There are a number of these pill boxes dotted around the Purbeck coastline. These one-manned defences served as lookout points in case of invasion during World War II.
The walk up to Clavell Tower is fairly challenging, with steep steps which can be slippery when wet, but it’s worth the climb for the spectacular panoramic views across Kimmeridge Bay and of course checking out this beautiful piece of architecture.
Clavell Tower is situated on an extremely high cliff with a sheer drop to the sea. It can be windy up here.
Children should be closely supervised and dogs on a short lead, under control and kept away from the cliff edge.
Parts of Kimmeridge lie within the Lulworth Ranges – a live firing training area used by the British Army.
These parts of Kimmeridge will be closed when in use with clear warning signs in place.
However, army activity does not tend to impact on people wishing to visit the main beach and village and the ranges make for some of the most interesting and breathtaking walking routes in Purbeck. Keep to waymarked paths at all times.
General safety advice at Kimmeridge Bay
As with all areas of the UK coastline, it is important to keep a sensible distance from the foot of the cliff as rock falls can occur.
The ledges can also be slippery, so take care when exploring.
Fossil hunting and the use of hammers is prohibited.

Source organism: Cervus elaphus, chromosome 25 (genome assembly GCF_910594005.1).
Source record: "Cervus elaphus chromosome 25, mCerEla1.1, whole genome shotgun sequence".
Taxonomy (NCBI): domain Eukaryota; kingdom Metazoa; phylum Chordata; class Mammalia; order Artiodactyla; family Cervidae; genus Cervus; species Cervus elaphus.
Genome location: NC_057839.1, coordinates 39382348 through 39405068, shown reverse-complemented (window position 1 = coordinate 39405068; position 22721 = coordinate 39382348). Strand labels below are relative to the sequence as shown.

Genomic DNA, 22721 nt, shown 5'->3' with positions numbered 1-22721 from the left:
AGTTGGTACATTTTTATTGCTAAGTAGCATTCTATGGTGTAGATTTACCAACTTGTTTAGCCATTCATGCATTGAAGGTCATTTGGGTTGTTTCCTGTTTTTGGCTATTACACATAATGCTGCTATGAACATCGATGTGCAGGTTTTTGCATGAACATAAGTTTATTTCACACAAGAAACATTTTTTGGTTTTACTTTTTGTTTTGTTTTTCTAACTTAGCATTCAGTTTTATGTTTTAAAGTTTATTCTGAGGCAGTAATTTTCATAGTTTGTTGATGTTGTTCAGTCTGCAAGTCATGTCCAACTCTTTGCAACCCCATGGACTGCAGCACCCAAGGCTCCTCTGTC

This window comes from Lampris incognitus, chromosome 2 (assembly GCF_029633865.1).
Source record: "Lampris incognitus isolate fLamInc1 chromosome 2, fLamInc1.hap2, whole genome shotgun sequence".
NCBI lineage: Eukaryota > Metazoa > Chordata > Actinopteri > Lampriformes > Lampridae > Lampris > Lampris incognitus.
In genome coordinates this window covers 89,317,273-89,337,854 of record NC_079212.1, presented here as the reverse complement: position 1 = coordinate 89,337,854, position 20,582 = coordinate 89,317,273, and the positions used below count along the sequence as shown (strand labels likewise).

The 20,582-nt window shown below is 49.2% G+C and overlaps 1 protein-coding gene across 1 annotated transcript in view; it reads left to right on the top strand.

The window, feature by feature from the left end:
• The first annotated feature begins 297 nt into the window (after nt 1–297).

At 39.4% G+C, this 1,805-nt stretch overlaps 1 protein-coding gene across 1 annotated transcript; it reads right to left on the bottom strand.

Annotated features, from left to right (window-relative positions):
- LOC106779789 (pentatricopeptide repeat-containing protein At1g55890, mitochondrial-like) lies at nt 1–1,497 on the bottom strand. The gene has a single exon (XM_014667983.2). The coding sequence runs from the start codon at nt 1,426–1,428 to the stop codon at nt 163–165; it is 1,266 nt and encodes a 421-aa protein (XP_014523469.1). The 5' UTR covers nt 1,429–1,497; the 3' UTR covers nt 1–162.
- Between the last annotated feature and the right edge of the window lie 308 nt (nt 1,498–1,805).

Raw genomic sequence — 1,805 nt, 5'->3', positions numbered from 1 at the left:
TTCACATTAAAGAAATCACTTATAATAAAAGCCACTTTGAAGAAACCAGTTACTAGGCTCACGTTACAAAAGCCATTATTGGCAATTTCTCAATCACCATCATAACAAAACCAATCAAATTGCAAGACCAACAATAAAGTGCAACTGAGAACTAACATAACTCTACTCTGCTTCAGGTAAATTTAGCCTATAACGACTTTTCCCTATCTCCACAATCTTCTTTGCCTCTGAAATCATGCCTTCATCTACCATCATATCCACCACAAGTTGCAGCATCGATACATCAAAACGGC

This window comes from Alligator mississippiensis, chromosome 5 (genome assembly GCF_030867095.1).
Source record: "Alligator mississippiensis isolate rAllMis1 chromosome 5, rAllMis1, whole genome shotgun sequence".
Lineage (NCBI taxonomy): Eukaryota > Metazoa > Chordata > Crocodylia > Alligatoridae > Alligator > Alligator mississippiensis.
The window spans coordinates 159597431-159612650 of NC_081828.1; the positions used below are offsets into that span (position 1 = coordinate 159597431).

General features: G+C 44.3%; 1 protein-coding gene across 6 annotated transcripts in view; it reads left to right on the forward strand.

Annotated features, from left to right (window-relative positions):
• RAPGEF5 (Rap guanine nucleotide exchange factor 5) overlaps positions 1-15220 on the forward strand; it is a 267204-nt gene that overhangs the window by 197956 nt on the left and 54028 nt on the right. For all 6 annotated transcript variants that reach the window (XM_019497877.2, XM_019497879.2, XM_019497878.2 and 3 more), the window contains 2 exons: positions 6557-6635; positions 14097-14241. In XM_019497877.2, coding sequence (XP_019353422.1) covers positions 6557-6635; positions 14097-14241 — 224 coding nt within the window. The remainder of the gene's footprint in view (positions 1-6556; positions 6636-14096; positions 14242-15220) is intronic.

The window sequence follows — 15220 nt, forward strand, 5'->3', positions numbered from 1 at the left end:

Dogs and safety at Kimmeridge
Dogs are welcome at the bay all year round.
If you have an adventurous dog who fancies himself as a rock climber, keep a close eye or a lead on hand as it can be quite slippery and uneven for little legs.
If you are walking up to Clavell Tower, note that there is a sheer drop from the cliff, so keep your four-legged friend on a lead here.
How to get to Kimmeridge Bay
For your SatNav: BH20 5PF
The best way to get to Kimmeridge Bay is by driving.
You can drive down the toll road to the car park, or walk from the village.
Follow the A351, turning left after Corfe Castle towards Church Knowle. Continue until you see signs for Kimmeridge.
There are two routes from Wareham: Via the A351 and Grange Road, or via the B3075 and Furzebrook Road.
There are currently no bus services that go to Kimmeridge.
Access and parking
Kimmeridge Bay is accessed via a toll road, which costs £5 and is payable on arrival at a booth.
Parking is then free for both the bay and the Wild Seas Centre.
There is also parking in Kimmeridge village for visitors to the Etches Collection and Clavell’s café.
Nearby points of interest
- Steeple – The church in this tiny hamlet and walking routes through the Purbeck countryside makes for a lovely, quiet explore
- Church Knowle – A pretty village with a pub, children’s play area and the Margaret Green Animal Rescue Centre
- Tyneham – A short drive from Kimmeridge is the ‘ghost village’ of Tyneham, which was abandoned in WW2
- East Creech – The picture-postcard hamlet of East Creech is a wonderful way to wile away an hour with its pretty duck pond and tea room that serves freshly-baked scones. There are also good walking routes into the Purbeck Hills from here